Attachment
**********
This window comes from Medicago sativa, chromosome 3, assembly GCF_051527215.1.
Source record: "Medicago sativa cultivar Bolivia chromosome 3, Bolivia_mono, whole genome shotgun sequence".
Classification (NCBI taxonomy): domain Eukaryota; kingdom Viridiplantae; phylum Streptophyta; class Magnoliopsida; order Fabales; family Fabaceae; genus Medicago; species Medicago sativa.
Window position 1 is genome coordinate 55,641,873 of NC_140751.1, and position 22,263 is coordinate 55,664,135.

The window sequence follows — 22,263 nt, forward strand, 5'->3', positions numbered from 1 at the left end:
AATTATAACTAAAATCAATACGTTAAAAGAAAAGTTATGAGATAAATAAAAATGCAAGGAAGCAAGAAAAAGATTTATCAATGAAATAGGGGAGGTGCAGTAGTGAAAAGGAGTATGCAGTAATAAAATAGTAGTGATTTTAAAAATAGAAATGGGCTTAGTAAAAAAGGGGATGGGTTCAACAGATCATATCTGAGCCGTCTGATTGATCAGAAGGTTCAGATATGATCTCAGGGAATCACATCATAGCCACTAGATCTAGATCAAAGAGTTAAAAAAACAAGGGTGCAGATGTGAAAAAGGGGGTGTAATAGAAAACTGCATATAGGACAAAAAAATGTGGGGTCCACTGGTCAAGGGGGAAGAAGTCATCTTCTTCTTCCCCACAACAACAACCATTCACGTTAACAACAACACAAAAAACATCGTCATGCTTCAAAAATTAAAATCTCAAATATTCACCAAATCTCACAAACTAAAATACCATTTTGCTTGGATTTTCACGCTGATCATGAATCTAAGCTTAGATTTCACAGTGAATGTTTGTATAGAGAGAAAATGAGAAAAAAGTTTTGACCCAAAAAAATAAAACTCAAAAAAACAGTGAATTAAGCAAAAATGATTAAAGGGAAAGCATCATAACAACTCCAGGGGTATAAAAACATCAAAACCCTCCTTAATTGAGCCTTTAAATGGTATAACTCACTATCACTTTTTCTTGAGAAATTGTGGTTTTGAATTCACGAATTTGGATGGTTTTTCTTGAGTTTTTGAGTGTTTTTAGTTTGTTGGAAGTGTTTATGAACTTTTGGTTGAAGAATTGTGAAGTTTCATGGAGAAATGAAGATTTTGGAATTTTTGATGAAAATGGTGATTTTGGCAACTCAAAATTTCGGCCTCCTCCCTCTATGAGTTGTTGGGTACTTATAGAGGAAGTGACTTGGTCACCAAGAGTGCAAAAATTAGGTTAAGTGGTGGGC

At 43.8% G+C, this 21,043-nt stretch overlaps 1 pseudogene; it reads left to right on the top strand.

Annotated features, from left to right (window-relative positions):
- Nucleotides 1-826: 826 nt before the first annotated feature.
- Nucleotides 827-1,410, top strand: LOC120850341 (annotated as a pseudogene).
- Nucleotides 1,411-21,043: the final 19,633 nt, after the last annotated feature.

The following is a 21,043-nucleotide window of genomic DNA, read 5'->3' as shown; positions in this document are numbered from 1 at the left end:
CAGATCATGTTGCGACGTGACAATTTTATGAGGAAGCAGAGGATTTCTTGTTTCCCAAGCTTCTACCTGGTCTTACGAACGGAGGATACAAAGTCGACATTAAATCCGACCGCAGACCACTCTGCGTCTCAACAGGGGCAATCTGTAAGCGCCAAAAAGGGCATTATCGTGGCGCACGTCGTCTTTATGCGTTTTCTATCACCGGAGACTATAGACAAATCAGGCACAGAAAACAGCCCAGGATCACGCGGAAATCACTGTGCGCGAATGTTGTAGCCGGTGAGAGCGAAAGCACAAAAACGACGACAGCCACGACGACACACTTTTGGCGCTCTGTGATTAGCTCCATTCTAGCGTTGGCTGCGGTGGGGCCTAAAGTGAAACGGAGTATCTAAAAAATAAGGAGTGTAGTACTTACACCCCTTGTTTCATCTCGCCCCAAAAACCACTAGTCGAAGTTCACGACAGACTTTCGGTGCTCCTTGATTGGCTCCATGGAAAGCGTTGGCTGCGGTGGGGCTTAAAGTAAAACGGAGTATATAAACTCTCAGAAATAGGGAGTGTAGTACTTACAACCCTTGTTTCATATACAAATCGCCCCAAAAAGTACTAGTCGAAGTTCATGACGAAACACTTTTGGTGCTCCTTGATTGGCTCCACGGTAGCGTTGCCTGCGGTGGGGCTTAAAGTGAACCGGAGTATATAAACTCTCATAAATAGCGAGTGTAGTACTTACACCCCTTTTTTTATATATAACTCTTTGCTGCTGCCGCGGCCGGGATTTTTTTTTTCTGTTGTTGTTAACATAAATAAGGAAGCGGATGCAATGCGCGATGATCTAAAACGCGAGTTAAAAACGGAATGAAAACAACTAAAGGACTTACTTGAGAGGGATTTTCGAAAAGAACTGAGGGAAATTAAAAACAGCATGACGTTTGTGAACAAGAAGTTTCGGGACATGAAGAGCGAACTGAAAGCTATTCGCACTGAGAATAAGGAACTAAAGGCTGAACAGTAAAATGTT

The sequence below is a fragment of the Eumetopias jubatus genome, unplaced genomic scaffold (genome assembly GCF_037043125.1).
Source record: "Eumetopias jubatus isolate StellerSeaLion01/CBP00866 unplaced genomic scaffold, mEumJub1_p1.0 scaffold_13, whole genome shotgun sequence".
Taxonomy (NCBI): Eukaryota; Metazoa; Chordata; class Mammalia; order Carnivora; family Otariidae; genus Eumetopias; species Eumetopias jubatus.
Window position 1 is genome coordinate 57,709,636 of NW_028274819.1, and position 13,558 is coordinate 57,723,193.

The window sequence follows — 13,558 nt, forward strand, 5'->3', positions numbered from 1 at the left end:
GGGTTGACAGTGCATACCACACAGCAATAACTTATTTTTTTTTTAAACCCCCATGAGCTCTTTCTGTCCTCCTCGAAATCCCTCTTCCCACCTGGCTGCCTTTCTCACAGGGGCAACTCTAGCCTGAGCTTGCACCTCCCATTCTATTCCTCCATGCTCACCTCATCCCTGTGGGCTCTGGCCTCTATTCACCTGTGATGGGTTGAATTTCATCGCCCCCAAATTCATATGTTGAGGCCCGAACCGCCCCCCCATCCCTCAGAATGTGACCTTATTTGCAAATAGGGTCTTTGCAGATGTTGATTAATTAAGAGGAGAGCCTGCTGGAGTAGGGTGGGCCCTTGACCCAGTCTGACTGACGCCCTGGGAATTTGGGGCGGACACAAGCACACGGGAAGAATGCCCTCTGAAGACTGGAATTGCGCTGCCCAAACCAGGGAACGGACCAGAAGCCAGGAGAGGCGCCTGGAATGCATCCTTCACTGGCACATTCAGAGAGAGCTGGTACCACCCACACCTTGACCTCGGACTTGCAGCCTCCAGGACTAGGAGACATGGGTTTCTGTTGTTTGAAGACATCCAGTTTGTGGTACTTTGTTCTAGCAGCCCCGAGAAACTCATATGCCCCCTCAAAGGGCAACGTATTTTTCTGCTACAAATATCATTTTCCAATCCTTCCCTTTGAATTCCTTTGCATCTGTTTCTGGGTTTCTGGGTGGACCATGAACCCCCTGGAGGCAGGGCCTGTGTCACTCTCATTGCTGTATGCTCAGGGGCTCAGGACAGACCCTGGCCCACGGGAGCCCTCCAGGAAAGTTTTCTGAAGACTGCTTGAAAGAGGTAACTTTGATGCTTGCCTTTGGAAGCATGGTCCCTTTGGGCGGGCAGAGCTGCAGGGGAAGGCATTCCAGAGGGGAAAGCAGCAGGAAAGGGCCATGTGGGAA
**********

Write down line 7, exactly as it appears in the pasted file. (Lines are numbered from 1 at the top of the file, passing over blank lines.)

At 43.8% G+C, this 21,043-nt stretch overlaps 1 pseudogene; it reads left to right on the top strand.